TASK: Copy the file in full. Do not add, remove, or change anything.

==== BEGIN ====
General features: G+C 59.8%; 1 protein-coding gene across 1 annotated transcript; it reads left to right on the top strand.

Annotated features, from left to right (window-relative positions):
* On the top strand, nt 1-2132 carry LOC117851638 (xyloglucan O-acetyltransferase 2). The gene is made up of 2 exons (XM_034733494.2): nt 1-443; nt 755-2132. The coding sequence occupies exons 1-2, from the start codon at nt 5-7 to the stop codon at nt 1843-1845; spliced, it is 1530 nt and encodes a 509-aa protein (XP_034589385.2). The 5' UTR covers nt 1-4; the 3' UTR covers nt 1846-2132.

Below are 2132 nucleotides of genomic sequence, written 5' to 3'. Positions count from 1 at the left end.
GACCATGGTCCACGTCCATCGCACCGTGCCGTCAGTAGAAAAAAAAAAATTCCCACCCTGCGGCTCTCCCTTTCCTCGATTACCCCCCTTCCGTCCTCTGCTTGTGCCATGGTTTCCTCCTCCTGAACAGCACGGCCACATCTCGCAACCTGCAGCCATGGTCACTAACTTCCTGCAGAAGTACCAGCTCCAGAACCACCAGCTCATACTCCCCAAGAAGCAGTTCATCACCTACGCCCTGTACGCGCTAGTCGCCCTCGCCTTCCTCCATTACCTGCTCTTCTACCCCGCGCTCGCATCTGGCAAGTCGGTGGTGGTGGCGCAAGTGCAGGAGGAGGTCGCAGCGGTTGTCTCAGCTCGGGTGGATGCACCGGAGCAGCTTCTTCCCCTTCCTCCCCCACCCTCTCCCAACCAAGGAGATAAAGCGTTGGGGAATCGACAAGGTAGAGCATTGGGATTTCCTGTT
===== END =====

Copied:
General features: G+C 59.8%; 1 protein-coding gene across 1 annotated transcript; it reads left to right on the top strand.

Annotated features, from left to right (window-relative positions):
* On the top strand, nt 1-2132 carry LOC117851638 (xyloglucan O-acetyltransferase 2). The gene is made up of 2 exons (XM_034733494.2): nt 1-443; nt 755-2132. The coding sequence occupies exons 1-2, from the start codon at nt 5-7 to the stop codon at nt 1843-1845; spliced, it is 1530 nt and encodes a 509-aa protein (XP_034589385.2). The 5' UTR covers nt 1-4; the 3' UTR covers nt 1846-2132.

Below are 2132 nucleotides of genomic sequence, written 5' to 3'. Positions count from 1 at the left end.
GACCATGGTCCACGTCCATCGCACCGTGCCGTCAGTAGAAAAAAAAAAATTCCCACCCTGCGGCTCTCCCTTTCCTCGATTACCCCCCTTCCGTCCTCTGCTTGTGCCATGGTTTCCTCCTCCTGAACAGCACGGCCACATCTCGCAACCTGCAGCCATGGTCACTAACTTCCTGCAGAAGTACCAGCTCCAGAACCACCAGCTCATACTCCCCAAGAAGCAGTTCATCACCTACGCCCTGTACGCGCTAGTCGCCCTCGCCTTCCTCCATTACCTGCTCTTCTACCCCGCGCTCGCATCTGGCAAGTCGGTGGTGGTGGCGCAAGTGCAGGAGGAGGTCGCAGCGGTTGTCTCAGCTCGGGTGGATGCACCGGAGCAGCTTCTTCCCCTTCCTCCCCCACCCTCTCCCAACCAAGGAGATAAAGCGTTGGGGAATCGACAAGGTAGAGCATTGGGATTTCCTGTT